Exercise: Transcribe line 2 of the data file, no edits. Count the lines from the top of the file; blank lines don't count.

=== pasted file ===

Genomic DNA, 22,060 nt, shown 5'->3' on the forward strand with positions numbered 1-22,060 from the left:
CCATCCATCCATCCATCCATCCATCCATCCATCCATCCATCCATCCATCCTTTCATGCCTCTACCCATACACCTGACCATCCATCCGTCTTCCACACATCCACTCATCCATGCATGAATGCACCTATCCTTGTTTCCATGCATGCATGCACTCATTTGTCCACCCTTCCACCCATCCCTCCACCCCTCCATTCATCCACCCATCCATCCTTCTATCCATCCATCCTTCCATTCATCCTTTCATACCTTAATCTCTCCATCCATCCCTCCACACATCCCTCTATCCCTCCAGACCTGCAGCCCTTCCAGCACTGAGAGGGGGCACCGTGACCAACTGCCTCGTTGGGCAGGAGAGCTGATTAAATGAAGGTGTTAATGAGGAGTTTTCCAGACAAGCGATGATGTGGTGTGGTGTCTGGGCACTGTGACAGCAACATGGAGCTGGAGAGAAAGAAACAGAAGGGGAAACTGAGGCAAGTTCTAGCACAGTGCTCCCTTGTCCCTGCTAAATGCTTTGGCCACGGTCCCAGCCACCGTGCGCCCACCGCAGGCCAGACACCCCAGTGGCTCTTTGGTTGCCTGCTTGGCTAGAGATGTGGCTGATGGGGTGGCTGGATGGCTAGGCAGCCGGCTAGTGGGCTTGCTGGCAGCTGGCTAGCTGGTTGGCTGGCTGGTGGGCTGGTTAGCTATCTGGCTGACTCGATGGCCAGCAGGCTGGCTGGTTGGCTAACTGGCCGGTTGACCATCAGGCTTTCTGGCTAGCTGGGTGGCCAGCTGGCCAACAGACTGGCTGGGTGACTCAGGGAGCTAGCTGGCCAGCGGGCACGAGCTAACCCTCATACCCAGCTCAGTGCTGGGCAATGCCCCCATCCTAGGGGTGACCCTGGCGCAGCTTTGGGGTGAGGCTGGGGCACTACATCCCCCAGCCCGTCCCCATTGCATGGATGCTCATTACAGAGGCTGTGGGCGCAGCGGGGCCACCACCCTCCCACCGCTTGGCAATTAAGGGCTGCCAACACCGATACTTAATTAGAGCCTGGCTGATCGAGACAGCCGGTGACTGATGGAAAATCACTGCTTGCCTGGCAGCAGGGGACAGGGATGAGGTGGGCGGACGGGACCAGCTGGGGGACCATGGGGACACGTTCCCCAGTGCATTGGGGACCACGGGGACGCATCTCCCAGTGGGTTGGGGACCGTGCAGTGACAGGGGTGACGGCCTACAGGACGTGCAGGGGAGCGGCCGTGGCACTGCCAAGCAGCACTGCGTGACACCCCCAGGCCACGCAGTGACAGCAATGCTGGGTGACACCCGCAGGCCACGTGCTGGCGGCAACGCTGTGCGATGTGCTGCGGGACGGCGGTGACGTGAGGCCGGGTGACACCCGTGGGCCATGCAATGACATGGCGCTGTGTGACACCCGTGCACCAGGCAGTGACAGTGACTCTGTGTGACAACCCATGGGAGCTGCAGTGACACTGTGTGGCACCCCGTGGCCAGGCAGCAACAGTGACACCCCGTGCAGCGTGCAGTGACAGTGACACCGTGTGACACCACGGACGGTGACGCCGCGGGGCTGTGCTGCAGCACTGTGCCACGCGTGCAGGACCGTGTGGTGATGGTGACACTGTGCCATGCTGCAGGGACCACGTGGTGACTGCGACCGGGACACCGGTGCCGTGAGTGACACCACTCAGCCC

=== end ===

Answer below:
CCATCCATCCATCCATCCATCCATCCATCCATCCATCCATCCATCCATCCTTTCATGCCTCTACCCATACACCTGACCATCCATCCGTCTTCCACACATCCACTCATCCATGCATGAATGCACCTATCCTTGTTTCCATGCATGCATGCACTCATTTGTCCACCCTTCCACCCATCCCTCCACCCCTCCATTCATCCACCCATCCATCCTTCTATCCATCCATCCTTCCATTCATCCTTTCATACCTTAATCTCTCCATCCATCCCTCCACACATCCCTCTATCCCTCCAGACCTGCAGCCCTTCCAGCACTGAGAGGGGGCACCGTGACCAACTGCCTCGTTGGGCAGGAGAGCTGATTAAATGAAGGTGTTAATGAGGAGTTTTCCAGACAAGCGATGATGTGGTGTGGTGTCTGGGCACTGTGACAGCAACATGGAGCTGGAGAGAAAGAAACAGAAGGGGAAACTGAGGCAAGTTCTAGCACAGTGCTCCCTTGTCCCTGCTAAATGCTTTGGCCACGGTCCCAGCCACCGTGCGCCCACCGCAGGCCAGACACCCCAGTGGCTCTTTGGTTGCCTGCTTGGCTAGAGATGTGGCTGATGGGGTGGCTGGATGGCTAGGCAGCCGGCTAGTGGGCTTGCTGGCAGCTGGCTAGCTGGTTGGCTGGCTGGTGGGCTGGTTAGCTATCTGGCTGACTCGATGGCCAGCAGGCTGGCTGGTTGGCTAACTGGCCGGTTGACCATCAGGCTTTCTGGCTAGCTGGGTGGCCAGCTGGCCAACAGACTGGCTGGGTGACTCAGGGAGCTAGCTGGCCAGCGGGCACGAGCTAACCCTCATACCCAGCTCAGTGCTGGGCAATGCCCCCATCCTAGGGGTGACCCTGGCGCAGCTTTGGGGTGAGGCTGGGGCACTACATCCCCCAGCCCGTCCCCATTGCATGGATGCTCATTACAGAGGCTGTGGGCGCAGCGGGGCCACCACCCTCCCACCGCTTGGCAATTAAGGGCTGCCAACACCGATACTTAATTAGAGCCTGGCTGATCGAGACAGCCGGTGACTGATGGAAAATCACTGCTTGCCTGGCAGCAGGGGACAGGGATGAGGTGGGCGGACGGGACCAGCTGGGGGACCATGGGGACACGTTCCCCAGTGCATTGGGGACCACGGGGACGCATCTCCCAGTGGGTTGGGGACCGTGCAGTGACAGGGGTGACGGCCTACAGGACGTGCAGGGGAGCGGCCGTGGCACTGCCAAGCAGCACTGCGTGACACCCCCAGGCCACGCAGTGACAGCAATGCTGGGTGACACCCGCAGGCCACGTGCTGGCGGCAACGCTGTGCGATGTGCTGCGGGACGGCGGTGACGTGAGGCCGGGTGACACCCGTGGGCCATGCAATGACATGGCGCTGTGTGACACCCGTGCACCAGGCAGTGACAGTGACTCTGTGTGACAACCCATGGGAGCTGCAGTGACACTGTGTGGCACCCCGTGGCCAGGCAGCAACAGTGACACCCCGTGCAGCGTGCAGTGACAGTGACACCGTGTGACACCACGGACGGTGACGCCGCGGGGCTGTGCTGCAGCACTGTGCCACGCGTGCAGGACCGTGTGGTGATGGTGACACTGTGCCATGCTGCAGGGACCACGTGGTGACTGCGACCGGGACACCGGTGCCGTGAGTGACACCACTCAGCCC